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Is Our Great Love Affair With The Car Over?

Author: Kal Gyimesi, IBM Institute for Business Value

Is one of the greatest love affairs of the past 100 years coming to an end?

I’m talking, of course, about the relationship between a motorist and his automobile. Profound shifts in consumer sentiment and the economics of transportation are changing the way drivers view not just their vehicles, but the concept of transportation itself. The new reality will provide substantial opportunities for companies – especially startups – that embrace the future, just as they will challenge established businesses that stubbornly cling to the status quo.

Since the days of Henry Ford, who made the Model T affordable for almost everyone, drivers have typically owned (or later, leased) their personal vehicles. People loved their cars, and automakers created sophisticated strategies to keep consumers happy for decades as they moved up the ladder from entry models up to luxury brands.

Today, a confluence of events is starting to change all that. Industry research indicates that younger people don’t value vehicle ownership like their older (over thirty) brothers and sisters or their parents do.

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Thesis: An international comparative perspective on urban transport and urban form in Pacific Asia: the challenge of rapid motorisation in dense cities

Here is a summary of the key arguments in the thesis:

It focuses on nine major cities in Pacific Asia (Bangkok, Hong Kong, Jakarta, Kuala Lumpur, Manila, Seoul, Singapore, Surabaya and Tokyo).

The study provides an international comparative perspective on these cities using a large set of data on urban transport, land use and economic factors, as part of a wider study on 46 international cities.

A historical review of transport and urban development between 1900 and the 1960s found that, by the end of the period, most of the Asian cities were more vulnerable to problems from an influx of private vehicles than Western cities had been at the equivalent stage in their motorisation.

This greater vulnerability was primarily due to higher densities and greater dependence on road-based public transport in most Asian cities, which could be described as “bus cities”, an archetype that is developed in the thesis.

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Transportation Options Could Reduce Oil Dependency, Government Waste

By increasing competition among transportation modes, making transportation pricing transparent and tying transportation spending to energy and economic performance, America could cut oil demand by as much as 779 million barrels a year by 2030, according to a new analysis released today by the Mobility Choice Coalition.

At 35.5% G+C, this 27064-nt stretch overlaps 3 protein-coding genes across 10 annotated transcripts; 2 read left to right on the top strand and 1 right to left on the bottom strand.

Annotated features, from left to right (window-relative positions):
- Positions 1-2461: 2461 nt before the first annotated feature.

As the holiday driving season approaches, and at a time when national transportation infrastructure policy is up for revision and improvement, policy makers must take a fresh look at transportation, the 19-member coalition says.

The analysis “Taking the Wheel: Achieving a Competitive Transportation Sector Through Mobility Choice,” details the benefits of 10 specific policy options that would level the playing field among transportation options. If all were adopted, U.S. oil demand would fall by as much as 462 million barrels of oil per year by 2020 and 779 million barrels a year by 2030. Right now, the country uses about 6.8 billion barrels, or nearly 300 billion gallons, of oil annually. (There are 42 gallons of oil per barrel.)

The report’s recommendations aim to reduce economic disruptions from oil spikes, cut wasteful government spending and provide Americans with economical and convenient transportation options.

“Taxpayers have made their anger over wasteful government spending clear, and we know there are ways to re-introduce accountability for how the federal government spends tax dollars, specifically as it relates to transportation,” said report co-author Anne Korin of the Institute for the Analysis of Global Security (IAGS ). “When it comes to transportation, Americans need to get what they pay for and pay for what they get.”